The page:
While terror is not a pleasant experience, many people enjoy watching horror films for the rush and stimulation it delivers without exposing themselves to actual danger. Japanese horror is a culturally distinct genre that entered the mainstream a long time ago.
People all around the world appreciate J-horror films and Japanese horror video games that are both immersive and disturbing. Nonetheless, the manga medium produces the most variety and, arguably, terrifying nightmares. From Junji Ito's disturbing body horrors to Kyoko Okazaki's world-famous psychological thrillers, the landscape of horror manga is infinitely varied and nuanced.
One genre in which manga outperforms most other mediums, including anime, is horror. Despite the often gory and filthy subject matter, horror manga continues to attract brave readers, and the number of excellent volumes in the genre is growing. This list has been updated to include even more horror manga that will make even the most apathetic fans' hearts skip a beat.
15 The Drifting Classroom
11 Volumes, 44 Chapters
Kazuo Umezu is a horror manga virtuoso whose stories never fail to send chills down readers' spines. While his body of work is vast, The Drifting Classroom, a dark sci-fi mystery about the problems of survival under severe conditions, has gained him worldwide acclaim.
While the premise of a school unexpectedly teleporting to a bizarre wasteland sounds outlandish, the tragedies of The Drifting Classroom are painfully reality. It goes into gruesome detail on the extremes individuals go to in apocalyptic times to survive.
41 Volumes, 364 Chapters
Berserk by Kentarou Miura is better known for its effect on the dark fantasy genre than horror manga. But, the terror that Berserk instills in its readers is unrivalled.
Miura's beautifully detailed graphic technique and nuanced psychological narrative collaborate to instill anxiety in the audience of living in Guts' merciless world. Some of Berserk's most powerful images still gives fans nightmares, and everyone who's read the series even once would agree that it's one of the most horrific manga of all time.
1 Volume, 9 Chapters
The first thing that stands out to anyone who picks up Hideout is the series' gorgeous yet eerily haunting art style. And while the manga's visuals are beautiful, the story it tells is grotesquely hideous. Seiichi Kirishima and his wife seek reclusion on a faraway island, attempting to get over losing their only son.
However, the vacation isn't Seiichi's primary motivation — he plans to kill his wife. Yet, when his target escapes, something far more horrific begins to hunt Seiichi in the island's caves.
12 Mr. Arashi's Amazing Freak Show
1 Volume, 8 Chapters
Berserk by Kentarou Miura is more well-known for its effect on the dark fantasy genre than horror manga. But, the horror that Berserk instills in its readers is unrivalled.
Miura's beautifully detailed graphic style and nuanced psychological prose work in tandem to instill anxiety in the audience of living in Guts' merciless world. Some of Berserk's most powerful imagery still gives fans nightmares, and those who've read the series even once would never hesitate to call it one of the most horrific manga of all time.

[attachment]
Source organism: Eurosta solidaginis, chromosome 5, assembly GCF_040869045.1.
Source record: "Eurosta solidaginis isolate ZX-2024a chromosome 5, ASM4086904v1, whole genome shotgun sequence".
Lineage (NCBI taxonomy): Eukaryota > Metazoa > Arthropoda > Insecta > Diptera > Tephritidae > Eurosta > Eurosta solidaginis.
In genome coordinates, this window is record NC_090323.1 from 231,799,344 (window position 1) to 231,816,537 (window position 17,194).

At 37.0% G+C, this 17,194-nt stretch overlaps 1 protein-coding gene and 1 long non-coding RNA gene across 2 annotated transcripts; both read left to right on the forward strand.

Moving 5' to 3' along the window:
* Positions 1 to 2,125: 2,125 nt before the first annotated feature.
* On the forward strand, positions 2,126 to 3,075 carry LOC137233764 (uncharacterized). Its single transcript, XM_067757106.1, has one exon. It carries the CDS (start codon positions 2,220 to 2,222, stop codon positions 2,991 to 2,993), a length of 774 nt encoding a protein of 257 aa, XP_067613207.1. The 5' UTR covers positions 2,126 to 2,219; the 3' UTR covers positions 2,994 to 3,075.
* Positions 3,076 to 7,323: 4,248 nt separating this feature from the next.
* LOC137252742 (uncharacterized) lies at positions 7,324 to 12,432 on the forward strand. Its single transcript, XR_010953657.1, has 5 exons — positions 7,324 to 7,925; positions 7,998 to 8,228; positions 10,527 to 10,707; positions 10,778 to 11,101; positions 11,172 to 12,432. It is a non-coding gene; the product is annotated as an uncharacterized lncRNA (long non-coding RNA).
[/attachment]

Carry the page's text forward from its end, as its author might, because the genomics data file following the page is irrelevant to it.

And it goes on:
12 Volumes, 84 Chapters
Less physically frightening and more mentally upsetting, Freesia is an ideal horror manga for action fans looking for something darker than modern fight series. The Japanese society depicted in Freesia approved a law authorising revenge assassinations, and its protagonist, a seriously mentally unstable man named Kano, works for a firm that carries out such strikes.
The terror of Freesia, however, stems from the deeply broken people who live this society, not from the killings. Their unsettling stories make for some of the best literature in psychological horror.
10 Dragon Head
10 Volumes, 89 Chapters
Some of the most effective horror stories avoid delving into the supernatural, recognising that the most horrifying events are unavoidable disasters that can happen to anybody. Dragon Head is a claustrophobia-inducing nightmare that depicts the aftermath of a horrific train crash in which just three teen survivors survive.
Teru Aoki, Nobuo Takahashi, and Ako Seto are imprisoned underground with little chance of escape. Surrounded by the mutilated carcasses of their classmates, the trio faces terror, hunger, and insanity as their odds of survival dwindle with each passing second.
9 Panorama Of Hell
1 Volume, 7 Chapters
Hino Hideshi is a one-of-a-kind horror author that draws heavily on his personal experiences for artistic inspiration. Panorama of Hell, his weird, horrific series, is no exception, as it is greatly influenced by the author's tragic youth.
This terrifying story delves into the personal torment of a timid painter born in the aftermath of the bombing of Hiroshima. Hino's character descends into unsettling psychosis, terrified by the indifference to death and horrified by the nuclear terror. Panorama of Hell is, at its core, an astute study of the nature of dread, both superficial and stunningly real.